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EU Commission releases study on options for regulating human rights due diligence requirements
Author: British Institute of International and Comparative Law, Civic Consulting & LSE for Directorate-General for Justice and Consumers (European Commission), Published on: 25 February 2020
24 Feb 2020
The study focuses on due diligence requirements to identify, prevent, mitigate and account for adverse corporate impacts... It examines existing market practices and regulatory frameworks as well as options for regulating due diligence in companies’ own operations and through their supply chain.
Through desk research, country analyses, interviews, case studies and surveys it identifies practices and perceptions regarding regulatory options. The assessment of options, ranging from no intervention to mandatory due diligence as a legal standard of care, considers economic impacts, impacts on public authorities, social, human rights and environmental impacts.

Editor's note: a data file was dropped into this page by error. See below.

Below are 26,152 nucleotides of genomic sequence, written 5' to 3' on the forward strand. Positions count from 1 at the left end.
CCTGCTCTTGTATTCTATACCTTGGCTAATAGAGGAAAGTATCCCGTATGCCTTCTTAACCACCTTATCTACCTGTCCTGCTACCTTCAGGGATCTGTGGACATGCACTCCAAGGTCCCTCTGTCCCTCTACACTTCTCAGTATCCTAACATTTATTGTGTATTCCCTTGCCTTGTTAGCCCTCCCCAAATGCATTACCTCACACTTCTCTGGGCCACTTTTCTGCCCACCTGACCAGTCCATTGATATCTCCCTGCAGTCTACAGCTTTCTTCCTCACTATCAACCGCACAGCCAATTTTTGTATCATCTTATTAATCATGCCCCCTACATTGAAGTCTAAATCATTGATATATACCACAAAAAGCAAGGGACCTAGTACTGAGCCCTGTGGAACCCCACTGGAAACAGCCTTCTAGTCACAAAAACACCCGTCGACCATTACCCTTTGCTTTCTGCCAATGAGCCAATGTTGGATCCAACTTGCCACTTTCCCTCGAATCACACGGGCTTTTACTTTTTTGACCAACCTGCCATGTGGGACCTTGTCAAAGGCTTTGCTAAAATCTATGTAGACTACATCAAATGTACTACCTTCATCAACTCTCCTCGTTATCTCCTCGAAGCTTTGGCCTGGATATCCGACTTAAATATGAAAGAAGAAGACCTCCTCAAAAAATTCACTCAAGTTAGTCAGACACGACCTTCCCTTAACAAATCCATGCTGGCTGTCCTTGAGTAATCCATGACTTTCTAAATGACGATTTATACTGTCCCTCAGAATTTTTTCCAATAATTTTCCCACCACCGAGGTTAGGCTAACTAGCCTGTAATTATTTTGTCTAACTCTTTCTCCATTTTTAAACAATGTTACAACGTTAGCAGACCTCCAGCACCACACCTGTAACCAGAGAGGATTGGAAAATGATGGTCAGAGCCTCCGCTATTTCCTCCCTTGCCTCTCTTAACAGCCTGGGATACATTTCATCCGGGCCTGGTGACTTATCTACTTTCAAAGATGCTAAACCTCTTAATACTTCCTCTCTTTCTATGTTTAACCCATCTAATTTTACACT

The study shows that while the UN Guiding Principles on Business and Human Rights’ standard of due diligence is increasingly being introduced into legal standards or proposed in Member States, only one in three businesses in the EU are currently undertaking due diligence which takes into account all human rights and environmental impacts. The survey respondents indicated that EU-level regulation on a general due diligence requirement for human rights and environmental impacts may provide benefits for business and the assessment of options looked into the administrative costs and burdens of each approach.
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